Philanthropic Support for Flint’s Recovery Follows a Collaborative Model

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City of Flint, Michigan water, filter distribution, and sample turn-in, on Wednesday, October 5, 2016. USDA photo by Lance Cheung / U.S. Department of Agriculture

October 21, 2016; Crain’s Detroit Business

As Flint approaches the one-year benchmark since the city’s water crisis was made a public spectacle, a recent story in Crain’s Detroit highlights the philanthropic response and provides a few examples of how some recent funders—foundations and corporations alike—became involved as supporters. Because the full effects of the crisis may not be known for years, some funders have made commitments of up to a certain level, while others have pledged flat amounts or pledges to specific programmatic areas. In all cases, the examples of a few key foundations and the specific commitment of Dr. Mona Hanna-Attisha have been critical in helping to broaden the philanthropic response.

NPQ has covered the Charles Stewart Mott Foundation’s early and generous response to Flint after the water crisis with a commitment of up to $100 million over five years. Headquartered in Flint, the foundation has been instrumental in the collaborative effort to renovate the Cummings Elementary School, which will be available free to Flint children between the ages of 2 and 5. The school is also supported by the University of Michigan–Flint, the W.K. Kellogg Foundation, the Genesee School District, and the Pritzker Family Foundation.

Interestingly, Crain’s points out that chair J.B. Pritzker of the Pritzker Family Foundation, which focuses on early childhood education, joined as a funder after speaking with Phil Hagerman of the Flint-based Hagerman Foundation and representatives from the Mott Foundation once he saw an alignment of interests. “It was out of that interaction that we came to give to the (Cummings) school,” he said. “Flint is now a city on the mind of many philanthropists around the country. Between Phil and the Mott Foundation, it is a very responsible group of people.”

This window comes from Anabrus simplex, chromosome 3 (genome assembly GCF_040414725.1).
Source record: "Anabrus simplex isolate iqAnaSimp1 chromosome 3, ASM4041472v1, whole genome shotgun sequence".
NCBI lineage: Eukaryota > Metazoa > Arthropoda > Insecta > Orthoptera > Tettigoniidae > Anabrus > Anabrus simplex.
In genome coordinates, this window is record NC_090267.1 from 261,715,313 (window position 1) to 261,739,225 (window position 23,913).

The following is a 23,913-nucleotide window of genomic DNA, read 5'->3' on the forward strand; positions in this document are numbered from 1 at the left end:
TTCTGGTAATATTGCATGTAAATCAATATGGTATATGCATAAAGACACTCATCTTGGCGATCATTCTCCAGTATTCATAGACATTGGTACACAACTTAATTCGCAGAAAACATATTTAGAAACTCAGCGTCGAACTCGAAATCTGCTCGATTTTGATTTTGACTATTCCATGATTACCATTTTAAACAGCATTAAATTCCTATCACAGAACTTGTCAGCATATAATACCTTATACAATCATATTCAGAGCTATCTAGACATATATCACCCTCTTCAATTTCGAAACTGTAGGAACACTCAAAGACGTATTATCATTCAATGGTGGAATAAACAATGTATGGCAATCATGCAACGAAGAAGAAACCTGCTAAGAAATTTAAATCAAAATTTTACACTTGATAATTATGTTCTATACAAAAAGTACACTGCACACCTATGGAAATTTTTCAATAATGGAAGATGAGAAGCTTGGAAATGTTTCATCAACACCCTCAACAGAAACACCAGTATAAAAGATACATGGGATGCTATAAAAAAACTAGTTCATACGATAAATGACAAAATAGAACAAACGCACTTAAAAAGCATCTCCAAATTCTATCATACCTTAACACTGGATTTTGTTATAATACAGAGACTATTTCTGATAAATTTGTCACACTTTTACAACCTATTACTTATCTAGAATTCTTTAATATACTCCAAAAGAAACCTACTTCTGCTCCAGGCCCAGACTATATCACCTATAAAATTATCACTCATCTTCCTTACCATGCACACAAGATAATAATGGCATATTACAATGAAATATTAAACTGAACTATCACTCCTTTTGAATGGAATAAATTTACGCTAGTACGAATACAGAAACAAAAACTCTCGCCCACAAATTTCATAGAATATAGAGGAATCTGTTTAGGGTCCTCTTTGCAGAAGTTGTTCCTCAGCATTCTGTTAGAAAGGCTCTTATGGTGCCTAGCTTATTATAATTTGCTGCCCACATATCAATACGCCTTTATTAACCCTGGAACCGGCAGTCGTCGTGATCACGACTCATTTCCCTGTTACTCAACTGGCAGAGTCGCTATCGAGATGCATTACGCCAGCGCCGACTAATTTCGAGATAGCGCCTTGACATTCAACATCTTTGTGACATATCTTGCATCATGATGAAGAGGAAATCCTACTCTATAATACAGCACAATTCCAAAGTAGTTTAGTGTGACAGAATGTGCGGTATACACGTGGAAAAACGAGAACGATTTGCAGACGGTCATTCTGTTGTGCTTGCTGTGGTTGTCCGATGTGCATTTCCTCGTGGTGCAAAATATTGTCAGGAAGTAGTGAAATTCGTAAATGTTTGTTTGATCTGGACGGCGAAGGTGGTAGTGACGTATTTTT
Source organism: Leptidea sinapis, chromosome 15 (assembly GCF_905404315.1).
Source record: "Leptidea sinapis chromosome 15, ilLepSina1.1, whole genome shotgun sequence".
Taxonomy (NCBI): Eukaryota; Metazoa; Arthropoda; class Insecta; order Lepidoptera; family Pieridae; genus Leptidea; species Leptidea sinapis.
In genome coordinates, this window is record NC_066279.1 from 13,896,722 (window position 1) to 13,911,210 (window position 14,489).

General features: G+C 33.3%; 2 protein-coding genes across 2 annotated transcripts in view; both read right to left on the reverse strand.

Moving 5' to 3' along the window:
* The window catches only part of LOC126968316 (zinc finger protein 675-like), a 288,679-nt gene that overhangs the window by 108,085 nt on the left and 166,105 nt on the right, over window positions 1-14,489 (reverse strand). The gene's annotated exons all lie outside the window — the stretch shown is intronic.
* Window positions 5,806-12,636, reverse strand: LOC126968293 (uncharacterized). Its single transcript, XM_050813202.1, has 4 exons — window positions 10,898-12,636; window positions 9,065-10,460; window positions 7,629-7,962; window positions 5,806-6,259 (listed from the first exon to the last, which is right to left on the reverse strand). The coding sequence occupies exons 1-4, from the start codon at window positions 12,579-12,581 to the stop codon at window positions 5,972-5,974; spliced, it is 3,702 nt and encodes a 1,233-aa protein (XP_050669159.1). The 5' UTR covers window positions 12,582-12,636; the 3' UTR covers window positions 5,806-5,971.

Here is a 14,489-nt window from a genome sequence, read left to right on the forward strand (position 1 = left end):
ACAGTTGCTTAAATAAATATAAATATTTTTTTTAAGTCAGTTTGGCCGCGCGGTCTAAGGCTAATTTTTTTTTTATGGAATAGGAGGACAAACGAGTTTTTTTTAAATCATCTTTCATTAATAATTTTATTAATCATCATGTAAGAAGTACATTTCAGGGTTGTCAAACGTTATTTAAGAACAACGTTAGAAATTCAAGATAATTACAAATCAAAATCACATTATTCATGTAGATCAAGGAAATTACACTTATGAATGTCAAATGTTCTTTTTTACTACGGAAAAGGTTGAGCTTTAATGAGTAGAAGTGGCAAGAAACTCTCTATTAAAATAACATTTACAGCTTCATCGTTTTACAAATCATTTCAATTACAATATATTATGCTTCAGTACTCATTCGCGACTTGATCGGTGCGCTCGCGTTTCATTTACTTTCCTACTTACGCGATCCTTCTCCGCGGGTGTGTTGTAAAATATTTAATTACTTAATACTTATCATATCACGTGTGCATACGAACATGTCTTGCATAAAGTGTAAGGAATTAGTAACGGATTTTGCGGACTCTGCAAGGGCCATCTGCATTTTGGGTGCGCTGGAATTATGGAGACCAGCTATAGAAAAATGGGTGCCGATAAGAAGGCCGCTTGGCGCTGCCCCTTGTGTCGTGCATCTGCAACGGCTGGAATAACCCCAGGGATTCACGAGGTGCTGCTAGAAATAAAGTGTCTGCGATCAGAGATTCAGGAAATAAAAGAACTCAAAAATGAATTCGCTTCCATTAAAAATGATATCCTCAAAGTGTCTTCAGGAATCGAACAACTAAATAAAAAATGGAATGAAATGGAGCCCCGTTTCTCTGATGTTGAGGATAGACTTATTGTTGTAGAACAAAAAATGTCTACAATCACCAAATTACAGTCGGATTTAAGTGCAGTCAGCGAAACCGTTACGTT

Another key source of Flint funding is the Flint Child Health and Development Fund established by the Community Foundation of Greater Flint. The fund will support health and medical services for residents over the next twenty years with a goal of $50 million in the next three years and has already raised $9.2 million (the Mott Foundation has also pledged a 1:1 match of gifts to this fund up to $5 million until December 31, 2016).

Dr. Mona Hanna-Attisha of the Hurley Medical Center, a prominent advocate for the concerns of children’s health from the beginning of the crisis, is the lead donor to the fund. In a statement, Dr. Hanna-Attisha said, “If there was ever a time to invest in our children, it is now. Our Flint children deserve every opportunity to be healthy and successful.” She added, “The creation of this Fund will further ensure that our children are afforded the resources and interventions to overcome this population-wide exposure to lead.”

Crain’s also highlights the important development that the Kellogg Foundation has reprioritized Flint this past year with a $7.1 million commitment that has supported the Cummings Elementary School, the advocacy organization Flint Rising, the Genesee County Health Department, and the Community Foundation of Greater Flint.

In the corporate sector, Crain’s notes that “leadership of the Flint & Genesee Chamber of Commerce pulled a war room together” to spur corporate philanthropy and will oversee a clearinghouse to match local needs with corporate contributions. At least one new foundation, Flint Now, has also opened in response to the crisis, and according to its founder, Detroit Pistons owner and Flint native Tom Gores, it will provide long-term programs focused on economic development nutrition and health care for residents of the city.

Bridge magazine ran a story on Flint in August, which was before Congress approved federal funding. Even at that time, Bridge estimated that “at least $13.2 million has arrived in individual donations from families, churches, clubs and companies.” That total has undoubtedly grown in the past two months and will hopefully continue to grow as residents of Flint continue to deal with this crisis. As always, but especially with the history of the undercutting of democratic processes in Flint, it is critical for the collaboration between the funders to maintain as a central principle the need to include the residents in all decisions made.—Anne Eigeman